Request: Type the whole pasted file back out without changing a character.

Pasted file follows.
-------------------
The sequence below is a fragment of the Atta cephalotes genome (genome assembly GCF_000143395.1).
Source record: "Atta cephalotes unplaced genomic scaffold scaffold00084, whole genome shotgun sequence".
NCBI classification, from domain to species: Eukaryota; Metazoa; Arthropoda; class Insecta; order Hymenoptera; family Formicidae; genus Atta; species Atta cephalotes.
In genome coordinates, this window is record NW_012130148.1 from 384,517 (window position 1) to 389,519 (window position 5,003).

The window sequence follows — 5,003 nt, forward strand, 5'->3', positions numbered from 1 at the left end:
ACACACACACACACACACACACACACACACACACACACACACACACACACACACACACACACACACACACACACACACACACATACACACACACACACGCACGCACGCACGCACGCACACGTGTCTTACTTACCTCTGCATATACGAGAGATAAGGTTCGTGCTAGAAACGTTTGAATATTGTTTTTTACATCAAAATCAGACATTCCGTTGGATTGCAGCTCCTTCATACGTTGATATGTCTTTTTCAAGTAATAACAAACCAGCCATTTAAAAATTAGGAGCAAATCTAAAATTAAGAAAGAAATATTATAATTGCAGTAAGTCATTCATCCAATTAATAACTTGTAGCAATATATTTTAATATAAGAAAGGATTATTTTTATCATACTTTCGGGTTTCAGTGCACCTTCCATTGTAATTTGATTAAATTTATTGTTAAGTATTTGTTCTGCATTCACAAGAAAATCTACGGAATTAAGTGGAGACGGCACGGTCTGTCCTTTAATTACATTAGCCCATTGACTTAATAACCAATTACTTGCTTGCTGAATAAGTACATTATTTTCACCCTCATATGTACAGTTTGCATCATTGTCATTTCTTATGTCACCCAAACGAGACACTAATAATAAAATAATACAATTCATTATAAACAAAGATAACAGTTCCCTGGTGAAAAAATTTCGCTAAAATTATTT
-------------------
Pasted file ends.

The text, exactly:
The sequence below is a fragment of the Atta cephalotes genome (genome assembly GCF_000143395.1).
Source record: "Atta cephalotes unplaced genomic scaffold scaffold00084, whole genome shotgun sequence".
NCBI classification, from domain to species: Eukaryota; Metazoa; Arthropoda; class Insecta; order Hymenoptera; family Formicidae; genus Atta; species Atta cephalotes.
In genome coordinates, this window is record NW_012130148.1 from 384,517 (window position 1) to 389,519 (window position 5,003).

The window sequence follows — 5,003 nt, forward strand, 5'->3', positions numbered from 1 at the left end:
ACACACACACACACACACACACACACACACACACACACACACACACACACACACACACACACACACACACACACACACACACATACACACACACACACGCACGCACGCACGCACGCACACGTGTCTTACTTACCTCTGCATATACGAGAGATAAGGTTCGTGCTAGAAACGTTTGAATATTGTTTTTTACATCAAAATCAGACATTCCGTTGGATTGCAGCTCCTTCATACGTTGATATGTCTTTTTCAAGTAATAACAAACCAGCCATTTAAAAATTAGGAGCAAATCTAAAATTAAGAAAGAAATATTATAATTGCAGTAAGTCATTCATCCAATTAATAACTTGTAGCAATATATTTTAATATAAGAAAGGATTATTTTTATCATACTTTCGGGTTTCAGTGCACCTTCCATTGTAATTTGATTAAATTTATTGTTAAGTATTTGTTCTGCATTCACAAGAAAATCTACGGAATTAAGTGGAGACGGCACGGTCTGTCCTTTAATTACATTAGCCCATTGACTTAATAACCAATTACTTGCTTGCTGAATAAGTACATTATTTTCACCCTCATATGTACAGTTTGCATCATTGTCATTTCTTATGTCACCCAAACGAGACACTAATAATAAAATAATACAATTCATTATAAACAAAGATAACAGTTCCCTGGTGAAAAAATTTCGCTAAAATTATTT